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You have heard it all before. Writing is a lonely profession. By its very nature, it is a solitary craft. So,if you weren’t an introvert before you wrote your first word, you will become one in about three weeks.

However, writers do manage to connect with others: at writing workshops, seminars and conferences. Maybe that’s why they are so popular. It’s a place to interact with other humans (real life humans as opposed to the fictional ones we have taking over our brains).

This past weekend I attended an Indie Writing Workshop put on by Mystery Writers of America, Northern California Chapter. Since I self-publish my Trisha Carson series, I couldn’t wait to go, and I was not disappointed. Local writers who are both self and traditionally published had more to say than I could remember. But I wanted to pass along some nuggets that I found particularly interesting.

PHOTO: (L to R) Laurie R King, president, NorCal MWA, Sabrina Flynn, Mysti Berry)

Since we all work within a budget, one panel was asked where is the most important place to spend what little money we have. The answers: layout and formatting, editing, and promotion.

In case you hadn’t thought about it before, there is a difference between a content editor, a copy editor and proof readers. Content editors are your first stop. They check your facts. If your book is non-fiction, they make sure it is factually correct. Was it raining on April 15, 1945 in Paris? Did you make up the rain? They will find out. For fiction writers, content editors focus on discrepancies in the plot, character, or dialogue. As the name indicates, they check content. Copy editors look at language, grammar, continuity, sentence structure, paragraph length, that kind of thing. Finally, proof readers look for typos.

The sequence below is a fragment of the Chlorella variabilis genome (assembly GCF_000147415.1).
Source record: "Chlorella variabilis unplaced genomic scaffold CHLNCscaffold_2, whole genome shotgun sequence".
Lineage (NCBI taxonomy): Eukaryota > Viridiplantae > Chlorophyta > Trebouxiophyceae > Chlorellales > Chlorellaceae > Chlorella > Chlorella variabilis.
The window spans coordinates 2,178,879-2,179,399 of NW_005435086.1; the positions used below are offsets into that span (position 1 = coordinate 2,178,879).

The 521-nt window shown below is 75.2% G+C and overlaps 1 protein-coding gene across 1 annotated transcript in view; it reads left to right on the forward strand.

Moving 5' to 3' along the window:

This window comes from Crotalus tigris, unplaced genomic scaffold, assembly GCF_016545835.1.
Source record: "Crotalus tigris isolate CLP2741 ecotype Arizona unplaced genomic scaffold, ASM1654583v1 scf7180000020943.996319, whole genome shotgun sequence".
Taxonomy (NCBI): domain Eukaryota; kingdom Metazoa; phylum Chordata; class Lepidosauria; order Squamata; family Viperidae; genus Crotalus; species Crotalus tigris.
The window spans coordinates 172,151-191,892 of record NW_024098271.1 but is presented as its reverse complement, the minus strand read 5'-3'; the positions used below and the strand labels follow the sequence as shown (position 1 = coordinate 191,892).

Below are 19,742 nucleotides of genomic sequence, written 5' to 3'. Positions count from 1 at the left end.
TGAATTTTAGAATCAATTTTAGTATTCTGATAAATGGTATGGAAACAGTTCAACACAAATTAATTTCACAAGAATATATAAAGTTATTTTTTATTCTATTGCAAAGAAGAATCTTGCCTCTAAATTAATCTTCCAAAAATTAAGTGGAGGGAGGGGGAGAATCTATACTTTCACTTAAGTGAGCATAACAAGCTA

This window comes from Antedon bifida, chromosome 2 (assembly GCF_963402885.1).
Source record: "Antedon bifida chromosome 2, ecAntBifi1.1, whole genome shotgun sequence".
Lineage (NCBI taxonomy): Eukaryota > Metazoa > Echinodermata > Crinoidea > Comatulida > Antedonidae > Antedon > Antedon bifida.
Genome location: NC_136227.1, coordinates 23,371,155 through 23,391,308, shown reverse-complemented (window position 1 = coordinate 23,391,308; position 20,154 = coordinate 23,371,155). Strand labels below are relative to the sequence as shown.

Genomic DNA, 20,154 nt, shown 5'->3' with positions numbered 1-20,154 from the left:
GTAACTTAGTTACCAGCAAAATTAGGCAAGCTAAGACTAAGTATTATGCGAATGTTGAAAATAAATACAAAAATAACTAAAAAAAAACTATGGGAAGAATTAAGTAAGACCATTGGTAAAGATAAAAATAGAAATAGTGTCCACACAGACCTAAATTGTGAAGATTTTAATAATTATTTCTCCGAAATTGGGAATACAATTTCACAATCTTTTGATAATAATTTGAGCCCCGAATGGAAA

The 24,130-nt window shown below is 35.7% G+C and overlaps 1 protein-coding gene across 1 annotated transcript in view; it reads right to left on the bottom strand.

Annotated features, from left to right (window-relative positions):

In the past, I have used all three and the money I spent was well worth it.

Everyone agreed -- another place to spend your hard-earned cash is on cover art. Go professional. As one panelist said, “For $50 and a beer, I had a friend design my book cover.” The results were what you would expect for $50 and a beer. Besides coming up with an excellent cover that will help sell your book, actual designers know what your cover will look like when it is postage stamp size. Think of all the book covers you have seen on your smart phone. Do you even know what you are looking at? A good designer will.

The workshop featured tips on social media, thoughts on critique groups and the never-ending list of apps that come and go.

Bottom line for me: I came home and worked on three practical suggestions: I put a mailing list on my website (so please sign up here), looked into some of the writing software programs mentioned (i.e., Scrivener and and finally decided to pay for some sponsored advertising on

For me it was a successful day, I learned a lot and talked—in real time—to real people.


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